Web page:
Well technically, it didn't happen at the library, it happened outside the library, in the parking lot. I was out there in my car waiting for a spot. You see, unlike many of the public libraries in LA, the Pasadena library is a nice, clean library. This is why many people go there. This is why I go there. But, as a result, it can be difficult to secure a parking spot there. While this can be frustrating, it is not nearly as frustrating as the library closest to my place, where there are only five "good" seats inside. What does that mean, you ask? It means that these seats are separated from the rest of the seating, which means you don't have to deal with the loud, disturbed people that come in and out of the library all day. These five seats are so coveted that when the library opens its doors in the morning, there is a mad dash of ten or more people to get those seats. Ten grown people scuffling quietly but as quickly as possible down the library, playing the saddest game of musical chairs in the history of the world. I have played this game many times. I am not a proud man.
So yeah, now I go to the Pasadena Library, and I've graduated from mad dasher to parking space stalker. It's like Harvey Dent said in The Dark Knight, "You either die the hero, or live long enough to become that weird guy outside of libraries who just waits for a parking spot."
Anyway, so there I was, waiting in my car near the library exit, hoping to catch someone on the way to their car. Finally I see a person, an older Middle Eastern gentleman, leaving with a book under his arms. My shrewd detective skills told me that this meant that the man was probably leaving the library for good. So, not wanting to lose him to another parking lot stalker (there always out there, sometimes in hiding), I called out to him from my car.
"Excuse me sir, are you leaving?'
The man stopped walking and turned to me.
"Yes, good man. I am. Would you like my spot?" He said this with a great smile and a voice full of hope.
"That would be great! Thanks!"
"Just follow me, my good man, follow me!" He said with the same cheery disposition.
So now I was driving alongside him as he walked to his car. As I was driving, I felt a great amount of debt to this man, not just because he was giving me his spot, but because I had been feeling rather down about life earlier (in case you were wondering, I am living the library-dweller lifestyle because I recently got back into town and need to find more work), but now thanks to this man's genuine charm and hopefulness, I found myself feeling better about everything.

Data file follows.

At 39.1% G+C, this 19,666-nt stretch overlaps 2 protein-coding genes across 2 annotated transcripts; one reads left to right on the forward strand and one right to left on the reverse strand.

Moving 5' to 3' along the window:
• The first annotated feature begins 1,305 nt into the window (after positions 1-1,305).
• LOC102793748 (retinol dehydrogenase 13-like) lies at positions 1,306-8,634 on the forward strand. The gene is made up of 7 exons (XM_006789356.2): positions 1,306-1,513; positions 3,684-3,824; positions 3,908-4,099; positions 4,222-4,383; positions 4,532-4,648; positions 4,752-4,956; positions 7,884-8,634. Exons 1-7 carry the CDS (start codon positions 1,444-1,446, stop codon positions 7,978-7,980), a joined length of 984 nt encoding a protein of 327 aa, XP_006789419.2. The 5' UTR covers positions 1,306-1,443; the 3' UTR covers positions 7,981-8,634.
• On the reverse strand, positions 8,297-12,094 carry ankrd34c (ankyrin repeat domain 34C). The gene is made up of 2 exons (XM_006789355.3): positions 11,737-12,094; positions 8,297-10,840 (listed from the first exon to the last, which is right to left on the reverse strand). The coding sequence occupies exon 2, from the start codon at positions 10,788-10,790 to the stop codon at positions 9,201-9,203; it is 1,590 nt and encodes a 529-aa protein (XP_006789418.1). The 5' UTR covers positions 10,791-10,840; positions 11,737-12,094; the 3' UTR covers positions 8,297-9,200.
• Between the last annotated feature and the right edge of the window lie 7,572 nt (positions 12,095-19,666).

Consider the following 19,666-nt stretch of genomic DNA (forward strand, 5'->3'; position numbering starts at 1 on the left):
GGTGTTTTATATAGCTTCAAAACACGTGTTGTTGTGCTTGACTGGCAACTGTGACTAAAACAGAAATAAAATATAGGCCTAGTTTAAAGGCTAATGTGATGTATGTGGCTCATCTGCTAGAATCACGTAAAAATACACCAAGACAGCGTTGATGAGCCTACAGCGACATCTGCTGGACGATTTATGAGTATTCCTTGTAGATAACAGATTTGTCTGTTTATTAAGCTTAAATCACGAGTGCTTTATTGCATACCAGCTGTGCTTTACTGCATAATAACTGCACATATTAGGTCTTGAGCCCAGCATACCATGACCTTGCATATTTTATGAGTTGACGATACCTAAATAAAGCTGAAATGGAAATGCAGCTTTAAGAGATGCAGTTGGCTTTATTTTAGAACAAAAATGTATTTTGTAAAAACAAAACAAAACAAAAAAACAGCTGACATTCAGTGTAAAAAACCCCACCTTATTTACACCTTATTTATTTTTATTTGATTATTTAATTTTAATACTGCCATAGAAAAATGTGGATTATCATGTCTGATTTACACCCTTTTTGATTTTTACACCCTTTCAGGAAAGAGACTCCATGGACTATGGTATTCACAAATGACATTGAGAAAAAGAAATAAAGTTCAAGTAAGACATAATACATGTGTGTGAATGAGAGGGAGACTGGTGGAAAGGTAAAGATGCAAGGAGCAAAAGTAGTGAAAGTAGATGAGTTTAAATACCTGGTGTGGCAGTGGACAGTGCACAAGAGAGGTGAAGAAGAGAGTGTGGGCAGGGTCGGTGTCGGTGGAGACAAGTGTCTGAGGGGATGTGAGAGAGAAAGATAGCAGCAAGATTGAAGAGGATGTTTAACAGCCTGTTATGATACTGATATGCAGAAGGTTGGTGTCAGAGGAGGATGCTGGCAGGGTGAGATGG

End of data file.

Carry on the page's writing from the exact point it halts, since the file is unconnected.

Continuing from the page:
Perhaps this was the reason that I felt compelled to talk to him.
"So what'd you end up getting?" I asked him as we continued to slowly move down the parking lot.
"Oh you mean this?" He excitedly pulled up the book he was holding. I nodded. "This book is called Superbug. It's about this new disease that has been popping up in hospitals around the country."
"Oh, so it's like a fictional thriller book?"
"No, no, my good man. This is a true book. The disease is real. My friend got it while he was in the hospital. And then he gave it to me. Look, this is where I got it." He pushed his forearm close to my face, pointing out the discolored blotched circle on his skin. I think at this point I made an awkward grunting noise, but I can't be sure.
"And now, would you believe it, I have boils, big painful boils, all over here, and here, and here." He said as he motioned to his rear end and upper leg area.
"Oh...that's horrible. Do you know how you got it from your friend?" I asked, now thinking about my own well being more than his.
"I don't have a clue! That's why I got this book." He said with the same cheerfulness he had used when we were talking about parking spaces. It was as if this scary new disease he was now carrying, and potentially spreading, was like a fun little mystery from him to solve.
I could feel my butt start to itch.
"Well, good luck on all that sir."
"And good luck to you too, my good man!" He said, although I was not sure exactly what he meant by that. And then he got in his car and began to pull out. And just as he did, another car pulled into the lot on the other side of him. This new car seemed intent on claiming his parking spot. But before I could get angry, the Middle Eastern man rolled down his window and said to the other driver:
"Excuse me, my good man, this young gentleman has been waiting for this spot. I'm sorry."
And can you believe it, the other driver actually left. The Middle Eastern man then smiled and waved at me before leaving me with his beautiful empty spot.
"What a nice man," I said to myself. "I hope he didn't give me a horrible disease."
Then I scratched my butt, and thought long and hard about the life I was leading.
Then I went home and took a shower.